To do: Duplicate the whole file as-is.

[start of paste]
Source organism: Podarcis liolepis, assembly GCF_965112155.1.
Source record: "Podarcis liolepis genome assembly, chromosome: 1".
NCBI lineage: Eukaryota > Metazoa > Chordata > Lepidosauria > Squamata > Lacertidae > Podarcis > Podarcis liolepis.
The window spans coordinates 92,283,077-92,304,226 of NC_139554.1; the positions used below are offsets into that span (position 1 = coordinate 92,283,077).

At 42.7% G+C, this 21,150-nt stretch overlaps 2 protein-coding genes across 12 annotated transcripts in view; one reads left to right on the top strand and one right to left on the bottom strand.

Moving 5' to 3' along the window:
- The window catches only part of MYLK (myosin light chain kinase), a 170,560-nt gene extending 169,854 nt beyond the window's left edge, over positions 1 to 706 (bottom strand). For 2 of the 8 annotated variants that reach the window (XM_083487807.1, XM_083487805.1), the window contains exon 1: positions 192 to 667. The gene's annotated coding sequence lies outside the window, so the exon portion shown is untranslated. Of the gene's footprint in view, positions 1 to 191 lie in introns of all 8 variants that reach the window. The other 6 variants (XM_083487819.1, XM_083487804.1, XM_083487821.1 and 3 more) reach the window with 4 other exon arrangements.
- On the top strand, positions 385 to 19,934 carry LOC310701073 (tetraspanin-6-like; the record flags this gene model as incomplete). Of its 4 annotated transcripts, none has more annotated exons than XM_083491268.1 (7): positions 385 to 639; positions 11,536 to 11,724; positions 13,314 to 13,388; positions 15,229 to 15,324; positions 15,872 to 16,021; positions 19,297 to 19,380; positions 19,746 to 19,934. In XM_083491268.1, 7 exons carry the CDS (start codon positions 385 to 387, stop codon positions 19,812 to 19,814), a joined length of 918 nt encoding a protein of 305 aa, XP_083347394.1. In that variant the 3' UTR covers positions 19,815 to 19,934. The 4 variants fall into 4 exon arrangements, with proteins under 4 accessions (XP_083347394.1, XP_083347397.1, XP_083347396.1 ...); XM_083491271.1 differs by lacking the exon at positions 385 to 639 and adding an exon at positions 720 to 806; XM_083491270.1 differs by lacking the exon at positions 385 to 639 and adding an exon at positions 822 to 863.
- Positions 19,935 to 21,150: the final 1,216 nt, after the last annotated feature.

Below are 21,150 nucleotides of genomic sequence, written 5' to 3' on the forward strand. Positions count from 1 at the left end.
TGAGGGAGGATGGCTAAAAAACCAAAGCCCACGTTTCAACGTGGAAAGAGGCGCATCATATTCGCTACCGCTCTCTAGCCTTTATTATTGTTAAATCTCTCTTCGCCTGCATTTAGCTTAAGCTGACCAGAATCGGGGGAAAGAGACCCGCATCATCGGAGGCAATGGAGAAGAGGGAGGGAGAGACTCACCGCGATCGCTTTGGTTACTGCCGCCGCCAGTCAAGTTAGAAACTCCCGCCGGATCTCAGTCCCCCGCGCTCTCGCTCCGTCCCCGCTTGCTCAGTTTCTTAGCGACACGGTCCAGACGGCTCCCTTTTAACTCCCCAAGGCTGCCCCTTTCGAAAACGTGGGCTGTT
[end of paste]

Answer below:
Source organism: Podarcis liolepis, assembly GCF_965112155.1.
Source record: "Podarcis liolepis genome assembly, chromosome: 1".
NCBI lineage: Eukaryota > Metazoa > Chordata > Lepidosauria > Squamata > Lacertidae > Podarcis > Podarcis liolepis.
The window spans coordinates 92,283,077-92,304,226 of NC_139554.1; the positions used below are offsets into that span (position 1 = coordinate 92,283,077).

At 42.7% G+C, this 21,150-nt stretch overlaps 2 protein-coding genes across 12 annotated transcripts in view; one reads left to right on the top strand and one right to left on the bottom strand.

Moving 5' to 3' along the window:
- The window catches only part of MYLK (myosin light chain kinase), a 170,560-nt gene extending 169,854 nt beyond the window's left edge, over positions 1 to 706 (bottom strand). For 2 of the 8 annotated variants that reach the window (XM_083487807.1, XM_083487805.1), the window contains exon 1: positions 192 to 667. The gene's annotated coding sequence lies outside the window, so the exon portion shown is untranslated. Of the gene's footprint in view, positions 1 to 191 lie in introns of all 8 variants that reach the window. The other 6 variants (XM_083487819.1, XM_083487804.1, XM_083487821.1 and 3 more) reach the window with 4 other exon arrangements.
- On the top strand, positions 385 to 19,934 carry LOC310701073 (tetraspanin-6-like; the record flags this gene model as incomplete). Of its 4 annotated transcripts, none has more annotated exons than XM_083491268.1 (7): positions 385 to 639; positions 11,536 to 11,724; positions 13,314 to 13,388; positions 15,229 to 15,324; positions 15,872 to 16,021; positions 19,297 to 19,380; positions 19,746 to 19,934. In XM_083491268.1, 7 exons carry the CDS (start codon positions 385 to 387, stop codon positions 19,812 to 19,814), a joined length of 918 nt encoding a protein of 305 aa, XP_083347394.1. In that variant the 3' UTR covers positions 19,815 to 19,934. The 4 variants fall into 4 exon arrangements, with proteins under 4 accessions (XP_083347394.1, XP_083347397.1, XP_083347396.1 ...); XM_083491271.1 differs by lacking the exon at positions 385 to 639 and adding an exon at positions 720 to 806; XM_083491270.1 differs by lacking the exon at positions 385 to 639 and adding an exon at positions 822 to 863.
- Positions 19,935 to 21,150: the final 1,216 nt, after the last annotated feature.

Below are 21,150 nucleotides of genomic sequence, written 5' to 3' on the forward strand. Positions count from 1 at the left end.
TGAGGGAGGATGGCTAAAAAACCAAAGCCCACGTTTCAACGTGGAAAGAGGCGCATCATATTCGCTACCGCTCTCTAGCCTTTATTATTGTTAAATCTCTCTTCGCCTGCATTTAGCTTAAGCTGACCAGAATCGGGGGAAAGAGACCCGCATCATCGGAGGCAATGGAGAAGAGGGAGGGAGAGACTCACCGCGATCGCTTTGGTTACTGCCGCCGCCAGTCAAGTTAGAAACTCCCGCCGGATCTCAGTCCCCCGCGCTCTCGCTCCGTCCCCGCTTGCTCAGTTTCTTAGCGACACGGTCCAGACGGCTCCCTTTTAACTCCCCAAGGCTGCCCCTTTCGAAAACGTGGGCTGTT